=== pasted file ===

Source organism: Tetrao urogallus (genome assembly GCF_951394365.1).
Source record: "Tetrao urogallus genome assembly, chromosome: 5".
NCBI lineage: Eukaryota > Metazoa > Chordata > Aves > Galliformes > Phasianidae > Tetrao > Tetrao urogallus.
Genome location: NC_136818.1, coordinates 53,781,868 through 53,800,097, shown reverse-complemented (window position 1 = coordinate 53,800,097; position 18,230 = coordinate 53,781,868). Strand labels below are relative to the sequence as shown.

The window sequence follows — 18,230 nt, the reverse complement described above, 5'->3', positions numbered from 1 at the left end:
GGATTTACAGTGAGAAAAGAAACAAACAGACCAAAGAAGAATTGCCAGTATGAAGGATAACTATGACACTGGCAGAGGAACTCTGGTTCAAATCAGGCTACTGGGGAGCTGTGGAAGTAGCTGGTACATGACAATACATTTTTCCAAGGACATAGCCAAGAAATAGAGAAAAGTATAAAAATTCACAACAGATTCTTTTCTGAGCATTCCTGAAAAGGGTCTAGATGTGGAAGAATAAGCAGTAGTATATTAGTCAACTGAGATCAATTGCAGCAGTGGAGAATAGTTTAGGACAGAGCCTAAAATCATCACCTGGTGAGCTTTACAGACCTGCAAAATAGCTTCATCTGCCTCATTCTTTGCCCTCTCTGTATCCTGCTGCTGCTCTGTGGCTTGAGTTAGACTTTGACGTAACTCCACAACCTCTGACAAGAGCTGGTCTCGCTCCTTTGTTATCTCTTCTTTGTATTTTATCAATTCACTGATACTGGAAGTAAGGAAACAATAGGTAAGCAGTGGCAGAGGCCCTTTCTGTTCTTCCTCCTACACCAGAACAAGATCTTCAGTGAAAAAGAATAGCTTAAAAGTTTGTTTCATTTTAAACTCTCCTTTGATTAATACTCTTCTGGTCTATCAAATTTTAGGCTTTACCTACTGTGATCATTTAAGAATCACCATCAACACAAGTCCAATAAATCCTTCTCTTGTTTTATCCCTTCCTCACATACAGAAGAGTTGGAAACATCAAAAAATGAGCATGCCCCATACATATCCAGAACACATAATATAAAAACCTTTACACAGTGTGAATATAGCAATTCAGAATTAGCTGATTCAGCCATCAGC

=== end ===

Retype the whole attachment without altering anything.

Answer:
Source organism: Tetrao urogallus (genome assembly GCF_951394365.1).
Source record: "Tetrao urogallus genome assembly, chromosome: 5".
NCBI lineage: Eukaryota > Metazoa > Chordata > Aves > Galliformes > Phasianidae > Tetrao > Tetrao urogallus.
Genome location: NC_136818.1, coordinates 53,781,868 through 53,800,097, shown reverse-complemented (window position 1 = coordinate 53,800,097; position 18,230 = coordinate 53,781,868). Strand labels below are relative to the sequence as shown.

The window sequence follows — 18,230 nt, the reverse complement described above, 5'->3', positions numbered from 1 at the left end:
GGATTTACAGTGAGAAAAGAAACAAACAGACCAAAGAAGAATTGCCAGTATGAAGGATAACTATGACACTGGCAGAGGAACTCTGGTTCAAATCAGGCTACTGGGGAGCTGTGGAAGTAGCTGGTACATGACAATACATTTTTCCAAGGACATAGCCAAGAAATAGAGAAAAGTATAAAAATTCACAACAGATTCTTTTCTGAGCATTCCTGAAAAGGGTCTAGATGTGGAAGAATAAGCAGTAGTATATTAGTCAACTGAGATCAATTGCAGCAGTGGAGAATAGTTTAGGACAGAGCCTAAAATCATCACCTGGTGAGCTTTACAGACCTGCAAAATAGCTTCATCTGCCTCATTCTTTGCCCTCTCTGTATCCTGCTGCTGCTCTGTGGCTTGAGTTAGACTTTGACGTAACTCCACAACCTCTGACAAGAGCTGGTCTCGCTCCTTTGTTATCTCTTCTTTGTATTTTATCAATTCACTGATACTGGAAGTAAGGAAACAATAGGTAAGCAGTGGCAGAGGCCCTTTCTGTTCTTCCTCCTACACCAGAACAAGATCTTCAGTGAAAAAGAATAGCTTAAAAGTTTGTTTCATTTTAAACTCTCCTTTGATTAATACTCTTCTGGTCTATCAAATTTTAGGCTTTACCTACTGTGATCATTTAAGAATCACCATCAACACAAGTCCAATAAATCCTTCTCTTGTTTTATCCCTTCCTCACATACAGAAGAGTTGGAAACATCAAAAAATGAGCATGCCCCATACATATCCAGAACACATAATATAAAAACCTTTACACAGTGTGAATATAGCAATTCAGAATTAGCTGATTCAGCCATCAGC